BEIS’s National Minimum Wage (NMW) naming and shaming list currently features 191 companies that have underpaid workers. This includes large, recognisable brands. Not all of these are intentional breaches of the rules, however – many are unaware that they are non-compliant.
In the latest government figures around National Minimum Wage non-compliance, 47% of those caught out wrongly deducted pay from workers’ wages, for expenses such as uniforms; 30% failed to pay workers for all the time they had worked, such as for overtime; and 19% paid the incorrect apprenticeship rate.
ICAEW addressed some of the common misconceptions around the National Minimum Wage in a recent webinar. This is freely available to view, along with a number of frequently asked questions that were addressed by ICAEW’s Tax Faculty.
Kate Upcraft of Kate Upcraft Consultancy explained some of the common misconceptions that organisations are making around the NMW.
It is not tax legislation
BEIS looks after NMW legislation, while HMRC looks after its enforcement. Because it’s not covered by the Taxes Management Act, however, there is no authority for a flexible, behaviour-based approach to enforcement and penalties. As a result, the rules are applied much more rigidly – though this has been relaxed slightly in recent years.
NMW applies to all worker types
The National Minimum Wage is not about low-paid workers – it applies to pretty much everyone in the organisation, with some exceptions (covered in the webinar).
Upcraft said: “If the most senior person in the organisation said for their final salary: ‘Can I please sacrifice all pay? I don’t want to be paid. I’ll just sacrifice everything into my pension,’ that wouldn’t be acceptable because they have to be paid National Minimum Wage for the hours that are worked. Sometimes this escapes people’s understanding … everybody is bound by the legislation.”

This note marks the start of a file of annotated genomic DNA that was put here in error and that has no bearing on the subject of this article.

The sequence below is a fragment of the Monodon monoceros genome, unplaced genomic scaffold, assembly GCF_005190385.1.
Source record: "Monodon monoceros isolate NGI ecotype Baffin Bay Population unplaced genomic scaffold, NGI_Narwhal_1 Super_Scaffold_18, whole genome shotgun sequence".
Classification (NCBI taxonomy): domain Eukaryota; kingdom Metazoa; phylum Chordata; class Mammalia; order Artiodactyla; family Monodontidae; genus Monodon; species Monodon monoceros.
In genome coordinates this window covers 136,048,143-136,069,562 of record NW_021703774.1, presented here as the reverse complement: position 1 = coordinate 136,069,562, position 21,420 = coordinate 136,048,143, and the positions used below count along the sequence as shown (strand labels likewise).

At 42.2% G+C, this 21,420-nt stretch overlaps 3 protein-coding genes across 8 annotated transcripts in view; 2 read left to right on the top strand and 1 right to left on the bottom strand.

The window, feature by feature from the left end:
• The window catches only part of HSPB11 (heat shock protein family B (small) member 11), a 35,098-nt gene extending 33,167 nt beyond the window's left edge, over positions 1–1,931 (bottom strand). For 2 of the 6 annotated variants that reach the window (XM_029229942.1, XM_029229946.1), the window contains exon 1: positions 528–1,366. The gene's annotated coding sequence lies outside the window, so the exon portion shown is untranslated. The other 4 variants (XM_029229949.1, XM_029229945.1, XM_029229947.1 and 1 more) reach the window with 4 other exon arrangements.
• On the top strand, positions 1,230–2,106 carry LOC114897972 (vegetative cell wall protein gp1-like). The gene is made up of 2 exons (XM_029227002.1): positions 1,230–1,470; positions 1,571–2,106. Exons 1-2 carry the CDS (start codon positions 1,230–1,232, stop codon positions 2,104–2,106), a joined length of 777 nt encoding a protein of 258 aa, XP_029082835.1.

It covers more than just salary
“It’s even very complicated to determine what pay elements count towards the NMW. For example, premium payments, such as unsocial hours payments, have to be ignored and the definition of bonuses is tightly drawn, so it must be a bonus, not an allowance,” said Upcraft. “They’re very broad descriptions, so fitting your pay element structure and setting parameters as to whether a pay element is in or out is obviously key.”
The next phase of increases will have a significant impact
We will see further increases to NMW in 22/23 and it will bring a number of challenges for organisations, said Upcraft. “Particularly around salary sacrifice … we will have another cohort of people who cannot participate in salary sacrifice because it will drop them below National Minimum Wage, which is particularly problematic next April because a lot more employers will want to use salary sacrifice to mitigate the rise in employer national insurance in April.”
For full details on how to apply the National Minimum Wage, the misconceptions and challenges, watch the webinar, view the slides and Q&As.
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